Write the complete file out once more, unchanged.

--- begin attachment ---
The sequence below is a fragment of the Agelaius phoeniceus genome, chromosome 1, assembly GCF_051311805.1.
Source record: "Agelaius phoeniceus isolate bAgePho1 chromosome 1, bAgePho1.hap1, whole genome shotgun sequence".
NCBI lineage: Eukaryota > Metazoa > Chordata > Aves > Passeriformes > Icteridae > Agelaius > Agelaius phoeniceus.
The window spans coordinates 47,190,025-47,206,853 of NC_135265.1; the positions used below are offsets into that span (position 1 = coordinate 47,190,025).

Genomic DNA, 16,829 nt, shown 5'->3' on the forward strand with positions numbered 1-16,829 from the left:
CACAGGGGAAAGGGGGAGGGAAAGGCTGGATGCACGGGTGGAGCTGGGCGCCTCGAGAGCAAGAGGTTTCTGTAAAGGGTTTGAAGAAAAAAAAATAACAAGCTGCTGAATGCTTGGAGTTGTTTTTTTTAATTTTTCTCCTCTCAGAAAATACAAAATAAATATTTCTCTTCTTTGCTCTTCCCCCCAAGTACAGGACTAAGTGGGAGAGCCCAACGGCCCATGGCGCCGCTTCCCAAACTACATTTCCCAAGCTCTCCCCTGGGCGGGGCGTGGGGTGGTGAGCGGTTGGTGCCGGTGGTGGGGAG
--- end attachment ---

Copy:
The sequence below is a fragment of the Agelaius phoeniceus genome, chromosome 1, assembly GCF_051311805.1.
Source record: "Agelaius phoeniceus isolate bAgePho1 chromosome 1, bAgePho1.hap1, whole genome shotgun sequence".
NCBI lineage: Eukaryota > Metazoa > Chordata > Aves > Passeriformes > Icteridae > Agelaius > Agelaius phoeniceus.
The window spans coordinates 47,190,025-47,206,853 of NC_135265.1; the positions used below are offsets into that span (position 1 = coordinate 47,190,025).

Genomic DNA, 16,829 nt, shown 5'->3' on the forward strand with positions numbered 1-16,829 from the left:
CACAGGGGAAAGGGGGAGGGAAAGGCTGGATGCACGGGTGGAGCTGGGCGCCTCGAGAGCAAGAGGTTTCTGTAAAGGGTTTGAAGAAAAAAAAATAACAAGCTGCTGAATGCTTGGAGTTGTTTTTTTTAATTTTTCTCCTCTCAGAAAATACAAAATAAATATTTCTCTTCTTTGCTCTTCCCCCCAAGTACAGGACTAAGTGGGAGAGCCCAACGGCCCATGGCGCCGCTTCCCAAACTACATTTCCCAAGCTCTCCCCTGGGCGGGGCGTGGGGTGGTGAGCGGTTGGTGCCGGTGGTGGGGAG